"Dramatic remissions in metastatic melanoma are something that, as physicians, we've rarely seen," Hodi remarks. "Confirming these results will require enrolling additional patients in clinical trials -- something we're actively working to accomplish."

The senior author of the study is David E. Fisher, MD, PhD, who participated in the research as a Dana-Farber faculty member and is now at Massachusetts General Hospital. Other co-authors include Philip Friedlander, MD, PhD, Annick D. Van den Abbeele, MD, George Demetri, MD, Suzanne Mac Rae, MPH, Andrea Kruse, and Jyothi Jagannathan, MD, of Dana-Farber; Christopher Corless, MD, PhD, and Michael Heinrich, MD, of Oregon Health & Science University; and Elsa Velazquez, MD, of Brigham and Women's Hospital.

Funding for the research was provided in part by the Ron Gelb Melanoma Research Fund at Dana-Farber.

Adapted from materials provided by Dana-Farber Cancer Institute, via EurekAlert!, a service of AAAS.

Need to cite this story in your essay, paper, or report? Use one of the following formats:

Dana-Farber Cancer Institute (2008, April 17). First Targeted Therapy To Produce Remission Of Metastatic Melanoma. ScienceDaily. Retrieved April 18, 2008, from /releases/2008/04/080417211534.htm

Sunday, March 30, 2008

Melanoma and Politics

I found this article very interesting and felt I needed to share it....

John McCain’s Melanoma in Perspective
Bill Jempty | Tuesday, March 11, 2008

Senator John McCain, the presumptive Republican nominee for President, and I have a similar medical history. In a recent NY Times article, Lawrence K. Altman, M.D reported, “Mr. McCain has had four (malignant) melanomas.”

Until 2007 I was tied with the Senator. I had four of these deadly skin cancers diagnosed in 1993-94. A fifth was located on me and biopsied in 2007.

Around 150,000 a year world-wide are diagnosed with melanoma. A little under 50,000 die of the disease every year. It is the most common cancer for women under the age of 30, second most common for women age 34 and under.

Multiple melanoma survivors aren’t that common. I’ve been an active participant in MM support groups for 12 years. I can count the people I know who have had more than one of these skin cancers diagnosed. Senator McCain is the only one I know to have a total equal to mine.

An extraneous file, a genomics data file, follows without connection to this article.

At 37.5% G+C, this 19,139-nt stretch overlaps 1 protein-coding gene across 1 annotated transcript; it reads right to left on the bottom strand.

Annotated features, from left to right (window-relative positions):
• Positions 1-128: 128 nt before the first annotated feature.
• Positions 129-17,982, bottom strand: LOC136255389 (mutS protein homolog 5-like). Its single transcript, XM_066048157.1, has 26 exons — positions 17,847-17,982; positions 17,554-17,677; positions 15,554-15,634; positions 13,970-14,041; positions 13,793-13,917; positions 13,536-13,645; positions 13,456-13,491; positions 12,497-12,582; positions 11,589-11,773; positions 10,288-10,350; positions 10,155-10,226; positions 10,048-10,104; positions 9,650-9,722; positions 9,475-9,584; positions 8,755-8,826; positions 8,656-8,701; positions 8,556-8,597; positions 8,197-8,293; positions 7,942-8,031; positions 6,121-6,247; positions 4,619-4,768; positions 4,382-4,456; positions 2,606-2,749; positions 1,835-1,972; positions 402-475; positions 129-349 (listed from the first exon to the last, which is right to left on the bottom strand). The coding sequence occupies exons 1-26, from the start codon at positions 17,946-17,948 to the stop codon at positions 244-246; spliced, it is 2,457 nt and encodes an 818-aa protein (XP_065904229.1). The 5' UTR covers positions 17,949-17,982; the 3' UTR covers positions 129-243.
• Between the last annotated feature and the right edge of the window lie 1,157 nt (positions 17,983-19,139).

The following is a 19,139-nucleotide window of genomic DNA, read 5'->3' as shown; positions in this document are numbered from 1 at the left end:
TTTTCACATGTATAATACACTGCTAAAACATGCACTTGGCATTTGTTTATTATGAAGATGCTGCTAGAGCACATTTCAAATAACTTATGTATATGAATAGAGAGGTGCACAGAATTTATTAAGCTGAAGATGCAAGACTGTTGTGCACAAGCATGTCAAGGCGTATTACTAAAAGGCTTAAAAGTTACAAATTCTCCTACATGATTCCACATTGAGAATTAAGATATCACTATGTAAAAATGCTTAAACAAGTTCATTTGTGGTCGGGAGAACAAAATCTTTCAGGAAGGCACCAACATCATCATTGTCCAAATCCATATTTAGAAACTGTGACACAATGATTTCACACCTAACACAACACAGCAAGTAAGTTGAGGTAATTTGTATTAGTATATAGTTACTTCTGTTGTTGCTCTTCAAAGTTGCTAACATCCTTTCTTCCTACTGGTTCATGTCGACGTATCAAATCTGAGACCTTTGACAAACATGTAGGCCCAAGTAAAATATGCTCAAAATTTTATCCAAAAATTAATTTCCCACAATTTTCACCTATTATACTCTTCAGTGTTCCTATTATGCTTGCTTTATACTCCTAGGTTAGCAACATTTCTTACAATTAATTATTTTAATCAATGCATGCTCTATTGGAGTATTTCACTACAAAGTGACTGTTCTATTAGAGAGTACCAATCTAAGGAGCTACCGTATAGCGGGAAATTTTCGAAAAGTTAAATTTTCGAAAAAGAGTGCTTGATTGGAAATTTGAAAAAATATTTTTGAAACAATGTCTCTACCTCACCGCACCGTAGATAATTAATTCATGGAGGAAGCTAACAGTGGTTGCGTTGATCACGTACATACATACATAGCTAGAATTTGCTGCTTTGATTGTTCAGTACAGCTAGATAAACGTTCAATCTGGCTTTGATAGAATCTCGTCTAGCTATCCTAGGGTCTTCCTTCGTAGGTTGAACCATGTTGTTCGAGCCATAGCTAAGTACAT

In 1993, he waited more than six months before seeking care after a Navy doctor recommended that he consult a dermatologist for a lesion on his left shoulder that turned out to be his first melanoma. It was excised and has not recurred.

Pathology tests showed that the two other melanomas — detected on his upper left arm in 2000 and on his nose in 2002 — were of the least dangerous kind, in situ. In that type the malignant cells are confined to the outer layer of skin.

The most serious melanoma was spotted on his temple in 2000 by the attending physician at the United States Capitol after it had escaped the eye of Mr. McCain’s personal physician at Mayo Clinic Scottsdale. (The Capitol physician also spotted another melanoma that was in situ.)
The melanoma on Mr. McCain’s left temple was 2 centimeters in diameter and 0.22 centimeters deep, and was fully excised with wide margins, 2 centimeters in each direction, his campaign staff said.

Two of the melanomas were in situ, which are very superficial and almost never a threat after their removal. (Wikipedia says 100% survival rate. I wouldn’t go out on that limb)

Dr. Altman’s article is most concerned with the 2000 melanoma. At 0.22 depth, it is a Clark Level II. Clark Levels are used for the degree of invasion of the MM into the patient’s skin. So far as Clarks go, .22 only penetrates into the second layer of skin. Of my five melanoma, three were .26 or less. What are the survival rates for this type of melanoma?